The little pointers on the natural gas meters of homes and apartments have been busy spinning more than usual during the recent deep freeze and home heating costs are on the rise. TY GREENLEES / STAFF

Cold weather, low natural gas reserves could spike heating bills

A large swath of the country fell victim to a polar vortex this week that forced temperatures just below zero degrees and wind chill factors far lower. Wind chills in Montgomery County reached as low as -42 over the last two days, according to Storm Center 7.

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The two-day cold snap will likely have an even more of an impact on heating bills in the Midwest, said Bob Wilkens, University of Dayton associate dean of research who spent two decades working at Shell Oil Company.

“It’s hitting in a part of the country that’s pretty dependent on natural gas as a heating source,” Wilkens said. “It’ll probably put a huge demand on that supply.”

More than 64 million American homes are heated with natural gas. This is accounts for more than half of the homes in the U.S, according to the Energy Information Administration.

In December — the most recent month for which data is available —natural gas reserves were at their lowest point since August in the midwestern United States, according to the Energy Information Administration. EIA data shows midwest reserves are coming off their lowest point since 2014, which Wilkens said often translates to higher heating bills.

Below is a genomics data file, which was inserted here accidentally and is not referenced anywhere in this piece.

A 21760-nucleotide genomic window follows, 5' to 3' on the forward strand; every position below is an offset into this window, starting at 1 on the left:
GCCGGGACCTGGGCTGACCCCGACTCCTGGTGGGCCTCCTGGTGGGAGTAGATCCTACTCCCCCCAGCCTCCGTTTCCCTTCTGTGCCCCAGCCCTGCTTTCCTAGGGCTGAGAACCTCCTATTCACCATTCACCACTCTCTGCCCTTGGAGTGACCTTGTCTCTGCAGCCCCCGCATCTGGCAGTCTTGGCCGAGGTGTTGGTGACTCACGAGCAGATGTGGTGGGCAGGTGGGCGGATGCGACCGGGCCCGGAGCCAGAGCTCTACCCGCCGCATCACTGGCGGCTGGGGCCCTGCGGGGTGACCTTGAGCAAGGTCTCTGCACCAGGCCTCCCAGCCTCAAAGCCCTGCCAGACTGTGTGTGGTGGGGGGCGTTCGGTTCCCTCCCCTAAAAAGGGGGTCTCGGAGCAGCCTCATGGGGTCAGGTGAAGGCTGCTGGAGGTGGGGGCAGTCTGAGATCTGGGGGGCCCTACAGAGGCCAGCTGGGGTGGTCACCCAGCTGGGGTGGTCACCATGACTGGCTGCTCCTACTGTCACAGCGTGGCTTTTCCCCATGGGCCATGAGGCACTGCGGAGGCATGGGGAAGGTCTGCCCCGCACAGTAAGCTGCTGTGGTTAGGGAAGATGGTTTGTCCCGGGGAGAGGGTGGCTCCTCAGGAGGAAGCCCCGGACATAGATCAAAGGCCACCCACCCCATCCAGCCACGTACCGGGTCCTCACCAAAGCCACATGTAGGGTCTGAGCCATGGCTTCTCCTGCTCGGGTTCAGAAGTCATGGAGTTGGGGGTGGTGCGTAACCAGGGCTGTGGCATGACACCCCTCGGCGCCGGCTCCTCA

A December spot check on the price of natural gas showed it to be at $4.04 per million British thermal units. It marks just the second time gas prices reached that level since September 2014, according to the Energy Information Administration.

Vectren, which delivers natural gas to homes in the Dayton region, saw usage about 60 percent higher Wednesday than during a typical winter day, said Vectren spokeswoman Natalie Hedde.

The high demand and low supply will likely translate to higher heating bills across the Ohio, Wilkens said. Higher prices and colder temperatures mean households could end up paying around 5 percent more in heating costs this winter, Wilkens predicted in December.

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Late last year, Vectren projected heating costs would be “affordable” this winter. The company said there are a number of ways concerned customers can cut down on their utility bills.

Vectren customers can set up a budget to pay an equal payment every month instead of a fluctuating bill and households of four people making less than $75,300 a year can apply for weatherization help from the gas delivery company. Ohio, along with the federal government, also offers assistance to pay utility bills for households of four making $43,925 or less.

“As it pertains to the cold days and what it means for heating bills that is entirely dependent on each unique situation for our customers in Ohio,” Hedde said. “Each customer has a choice in who they receive their natural gas from and so that varies depending on the unique situation that customer has with their supplier.”


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